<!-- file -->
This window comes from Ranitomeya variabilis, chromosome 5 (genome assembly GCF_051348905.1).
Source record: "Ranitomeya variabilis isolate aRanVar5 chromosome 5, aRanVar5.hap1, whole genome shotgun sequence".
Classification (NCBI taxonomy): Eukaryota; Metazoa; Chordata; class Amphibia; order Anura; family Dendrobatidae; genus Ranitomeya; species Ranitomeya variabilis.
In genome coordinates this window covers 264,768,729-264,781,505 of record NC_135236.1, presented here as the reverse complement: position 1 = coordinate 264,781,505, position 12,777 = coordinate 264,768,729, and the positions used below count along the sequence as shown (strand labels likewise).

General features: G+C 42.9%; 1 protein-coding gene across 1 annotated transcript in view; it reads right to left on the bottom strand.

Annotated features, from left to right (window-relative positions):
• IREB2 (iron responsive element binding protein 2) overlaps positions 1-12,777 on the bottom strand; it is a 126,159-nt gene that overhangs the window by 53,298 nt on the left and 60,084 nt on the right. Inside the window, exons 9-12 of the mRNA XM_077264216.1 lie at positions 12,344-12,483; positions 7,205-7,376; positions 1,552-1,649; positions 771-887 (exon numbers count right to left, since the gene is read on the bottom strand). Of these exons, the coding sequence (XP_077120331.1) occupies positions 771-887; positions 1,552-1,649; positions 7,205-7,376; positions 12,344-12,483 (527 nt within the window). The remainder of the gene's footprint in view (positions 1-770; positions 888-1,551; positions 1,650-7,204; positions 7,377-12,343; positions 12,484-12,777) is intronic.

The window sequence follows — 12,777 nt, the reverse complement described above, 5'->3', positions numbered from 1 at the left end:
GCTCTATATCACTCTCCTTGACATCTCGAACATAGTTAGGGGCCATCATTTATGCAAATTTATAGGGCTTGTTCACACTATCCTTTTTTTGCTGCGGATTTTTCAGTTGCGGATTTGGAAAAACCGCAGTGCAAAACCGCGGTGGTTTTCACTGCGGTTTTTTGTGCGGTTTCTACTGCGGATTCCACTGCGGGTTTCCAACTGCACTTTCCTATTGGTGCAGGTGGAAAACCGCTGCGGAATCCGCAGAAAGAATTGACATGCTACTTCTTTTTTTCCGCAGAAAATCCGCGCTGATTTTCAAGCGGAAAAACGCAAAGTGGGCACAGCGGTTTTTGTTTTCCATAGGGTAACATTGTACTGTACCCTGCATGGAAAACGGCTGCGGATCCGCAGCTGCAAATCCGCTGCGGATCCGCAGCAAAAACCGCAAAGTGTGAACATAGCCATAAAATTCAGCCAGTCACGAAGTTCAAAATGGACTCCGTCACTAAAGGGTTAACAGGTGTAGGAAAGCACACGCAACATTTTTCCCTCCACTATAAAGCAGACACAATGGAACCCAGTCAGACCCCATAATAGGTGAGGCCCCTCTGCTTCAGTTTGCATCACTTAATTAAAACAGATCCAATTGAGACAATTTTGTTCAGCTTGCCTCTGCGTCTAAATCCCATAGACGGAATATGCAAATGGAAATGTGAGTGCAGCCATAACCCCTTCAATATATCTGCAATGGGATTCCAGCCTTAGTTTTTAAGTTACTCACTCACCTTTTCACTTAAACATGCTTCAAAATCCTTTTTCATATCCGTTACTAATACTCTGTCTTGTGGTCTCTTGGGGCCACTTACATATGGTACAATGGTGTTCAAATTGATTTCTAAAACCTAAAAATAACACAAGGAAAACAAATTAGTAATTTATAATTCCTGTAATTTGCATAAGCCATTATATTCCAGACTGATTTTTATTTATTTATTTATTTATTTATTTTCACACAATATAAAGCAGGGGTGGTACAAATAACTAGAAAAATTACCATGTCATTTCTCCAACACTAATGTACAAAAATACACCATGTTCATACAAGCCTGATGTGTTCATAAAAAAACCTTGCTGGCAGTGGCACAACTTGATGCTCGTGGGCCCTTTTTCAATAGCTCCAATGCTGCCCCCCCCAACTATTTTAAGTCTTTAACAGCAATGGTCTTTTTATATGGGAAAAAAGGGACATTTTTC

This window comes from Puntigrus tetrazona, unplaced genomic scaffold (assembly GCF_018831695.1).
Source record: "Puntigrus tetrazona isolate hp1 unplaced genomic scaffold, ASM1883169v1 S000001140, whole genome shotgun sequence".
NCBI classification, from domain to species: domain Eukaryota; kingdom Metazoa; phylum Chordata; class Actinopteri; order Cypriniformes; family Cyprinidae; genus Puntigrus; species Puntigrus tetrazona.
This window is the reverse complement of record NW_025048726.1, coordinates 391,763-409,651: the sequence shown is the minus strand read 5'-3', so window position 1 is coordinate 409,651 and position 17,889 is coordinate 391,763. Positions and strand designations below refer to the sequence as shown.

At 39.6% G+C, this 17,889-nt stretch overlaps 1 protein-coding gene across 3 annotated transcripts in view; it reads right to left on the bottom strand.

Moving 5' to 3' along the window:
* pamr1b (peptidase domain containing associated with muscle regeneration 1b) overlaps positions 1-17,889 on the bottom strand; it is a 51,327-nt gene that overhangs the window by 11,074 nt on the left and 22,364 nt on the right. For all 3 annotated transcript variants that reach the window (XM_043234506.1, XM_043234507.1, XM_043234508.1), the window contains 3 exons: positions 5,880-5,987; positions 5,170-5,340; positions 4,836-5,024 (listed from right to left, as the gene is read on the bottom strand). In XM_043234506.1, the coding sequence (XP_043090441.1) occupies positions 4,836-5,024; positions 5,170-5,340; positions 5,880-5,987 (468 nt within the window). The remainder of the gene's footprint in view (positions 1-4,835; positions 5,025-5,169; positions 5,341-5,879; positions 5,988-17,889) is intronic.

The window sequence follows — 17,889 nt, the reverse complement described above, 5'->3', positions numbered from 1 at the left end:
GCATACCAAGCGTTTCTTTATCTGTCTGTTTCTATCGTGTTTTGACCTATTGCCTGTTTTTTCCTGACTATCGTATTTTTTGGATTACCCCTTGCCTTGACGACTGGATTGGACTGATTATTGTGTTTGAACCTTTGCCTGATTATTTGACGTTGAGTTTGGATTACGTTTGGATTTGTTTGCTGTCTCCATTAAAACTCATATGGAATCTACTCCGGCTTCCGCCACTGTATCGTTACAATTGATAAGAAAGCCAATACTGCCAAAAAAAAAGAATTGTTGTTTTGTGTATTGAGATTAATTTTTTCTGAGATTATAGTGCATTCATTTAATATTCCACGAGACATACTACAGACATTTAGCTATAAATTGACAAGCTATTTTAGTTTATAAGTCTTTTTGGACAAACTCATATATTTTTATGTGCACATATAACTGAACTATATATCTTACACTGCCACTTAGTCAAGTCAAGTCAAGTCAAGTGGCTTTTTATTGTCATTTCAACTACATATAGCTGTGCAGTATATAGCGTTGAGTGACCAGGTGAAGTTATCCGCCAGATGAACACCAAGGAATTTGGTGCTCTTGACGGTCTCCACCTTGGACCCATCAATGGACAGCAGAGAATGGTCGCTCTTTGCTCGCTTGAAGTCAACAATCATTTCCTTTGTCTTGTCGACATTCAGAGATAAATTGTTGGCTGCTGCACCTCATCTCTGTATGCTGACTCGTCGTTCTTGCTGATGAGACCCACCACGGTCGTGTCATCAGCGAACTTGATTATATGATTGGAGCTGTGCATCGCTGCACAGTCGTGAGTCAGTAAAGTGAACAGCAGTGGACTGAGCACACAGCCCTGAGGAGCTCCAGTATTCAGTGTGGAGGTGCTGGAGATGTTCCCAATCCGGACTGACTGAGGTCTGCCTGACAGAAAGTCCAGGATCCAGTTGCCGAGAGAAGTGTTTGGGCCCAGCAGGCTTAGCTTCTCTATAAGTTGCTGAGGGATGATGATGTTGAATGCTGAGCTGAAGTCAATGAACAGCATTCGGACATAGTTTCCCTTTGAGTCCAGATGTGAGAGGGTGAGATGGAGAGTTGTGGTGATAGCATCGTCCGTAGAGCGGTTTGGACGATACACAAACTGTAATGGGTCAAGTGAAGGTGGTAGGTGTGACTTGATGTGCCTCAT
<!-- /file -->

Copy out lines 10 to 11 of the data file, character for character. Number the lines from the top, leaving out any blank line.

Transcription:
This window comes from Puntigrus tetrazona, unplaced genomic scaffold (assembly GCF_018831695.1).
Source record: "Puntigrus tetrazona isolate hp1 unplaced genomic scaffold, ASM1883169v1 S000001140, whole genome shotgun sequence".